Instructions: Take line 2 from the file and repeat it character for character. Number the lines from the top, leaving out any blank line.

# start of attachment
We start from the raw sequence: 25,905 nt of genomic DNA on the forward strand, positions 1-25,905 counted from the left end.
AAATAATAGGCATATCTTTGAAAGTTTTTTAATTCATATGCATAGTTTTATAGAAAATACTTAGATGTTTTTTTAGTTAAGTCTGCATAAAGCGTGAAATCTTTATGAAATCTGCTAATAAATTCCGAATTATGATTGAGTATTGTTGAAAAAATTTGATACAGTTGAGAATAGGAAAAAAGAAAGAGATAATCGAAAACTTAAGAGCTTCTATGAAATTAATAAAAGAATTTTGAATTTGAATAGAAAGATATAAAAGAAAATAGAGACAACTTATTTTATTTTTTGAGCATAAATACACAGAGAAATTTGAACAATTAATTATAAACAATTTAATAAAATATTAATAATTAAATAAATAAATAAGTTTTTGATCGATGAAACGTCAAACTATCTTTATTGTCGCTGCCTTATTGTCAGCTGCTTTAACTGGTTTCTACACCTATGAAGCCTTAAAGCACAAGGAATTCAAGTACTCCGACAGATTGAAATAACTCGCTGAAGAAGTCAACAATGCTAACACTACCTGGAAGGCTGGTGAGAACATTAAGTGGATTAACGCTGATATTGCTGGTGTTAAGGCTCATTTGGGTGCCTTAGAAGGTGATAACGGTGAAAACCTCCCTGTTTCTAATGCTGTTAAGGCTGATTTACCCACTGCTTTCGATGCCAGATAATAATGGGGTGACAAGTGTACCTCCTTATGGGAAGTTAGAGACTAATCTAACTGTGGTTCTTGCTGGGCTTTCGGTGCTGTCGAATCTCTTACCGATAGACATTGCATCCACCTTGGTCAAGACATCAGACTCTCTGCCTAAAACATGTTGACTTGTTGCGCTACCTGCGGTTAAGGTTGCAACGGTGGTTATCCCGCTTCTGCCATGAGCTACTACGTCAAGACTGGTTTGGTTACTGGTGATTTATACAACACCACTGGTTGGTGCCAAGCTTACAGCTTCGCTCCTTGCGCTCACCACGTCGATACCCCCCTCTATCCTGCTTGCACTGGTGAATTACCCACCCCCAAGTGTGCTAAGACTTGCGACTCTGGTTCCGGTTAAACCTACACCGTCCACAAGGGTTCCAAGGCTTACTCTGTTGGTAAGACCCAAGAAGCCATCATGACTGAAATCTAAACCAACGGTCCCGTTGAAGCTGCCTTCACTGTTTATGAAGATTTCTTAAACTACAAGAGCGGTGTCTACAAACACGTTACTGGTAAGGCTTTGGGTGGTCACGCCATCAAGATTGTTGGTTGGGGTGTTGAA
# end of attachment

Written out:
AAATAATAGGCATATCTTTGAAAGTTTTTTAATTCATATGCATAGTTTTATAGAAAATACTTAGATGTTTTTTTAGTTAAGTCTGCATAAAGCGTGAAATCTTTATGAAATCTGCTAATAAATTCCGAATTATGATTGAGTATTGTTGAAAAAATTTGATACAGTTGAGAATAGGAAAAAAGAAAGAGATAATCGAAAACTTAAGAGCTTCTATGAAATTAATAAAAGAATTTTGAATTTGAATAGAAAGATATAAAAGAAAATAGAGACAACTTATTTTATTTTTTGAGCATAAATACACAGAGAAATTTGAACAATTAATTATAAACAATTTAATAAAATATTAATAATTAAATAAATAAATAAGTTTTTGATCGATGAAACGTCAAACTATCTTTATTGTCGCTGCCTTATTGTCAGCTGCTTTAACTGGTTTCTACACCTATGAAGCCTTAAAGCACAAGGAATTCAAGTACTCCGACAGATTGAAATAACTCGCTGAAGAAGTCAACAATGCTAACACTACCTGGAAGGCTGGTGAGAACATTAAGTGGATTAACGCTGATATTGCTGGTGTTAAGGCTCATTTGGGTGCCTTAGAAGGTGATAACGGTGAAAACCTCCCTGTTTCTAATGCTGTTAAGGCTGATTTACCCACTGCTTTCGATGCCAGATAATAATGGGGTGACAAGTGTACCTCCTTATGGGAAGTTAGAGACTAATCTAACTGTGGTTCTTGCTGGGCTTTCGGTGCTGTCGAATCTCTTACCGATAGACATTGCATCCACCTTGGTCAAGACATCAGACTCTCTGCCTAAAACATGTTGACTTGTTGCGCTACCTGCGGTTAAGGTTGCAACGGTGGTTATCCCGCTTCTGCCATGAGCTACTACGTCAAGACTGGTTTGGTTACTGGTGATTTATACAACACCACTGGTTGGTGCCAAGCTTACAGCTTCGCTCCTTGCGCTCACCACGTCGATACCCCCCTCTATCCTGCTTGCACTGGTGAATTACCCACCCCCAAGTGTGCTAAGACTTGCGACTCTGGTTCCGGTTAAACCTACACCGTCCACAAGGGTTCCAAGGCTTACTCTGTTGGTAAGACCCAAGAAGCCATCATGACTGAAATCTAAACCAACGGTCCCGTTGAAGCTGCCTTCACTGTTTATGAAGATTTCTTAAACTACAAGAGCGGTGTCTACAAACACGTTACTGGTAAGGCTTTGGGTGGTCACGCCATCAAGATTGTTGGTTGGGGTGTTGAA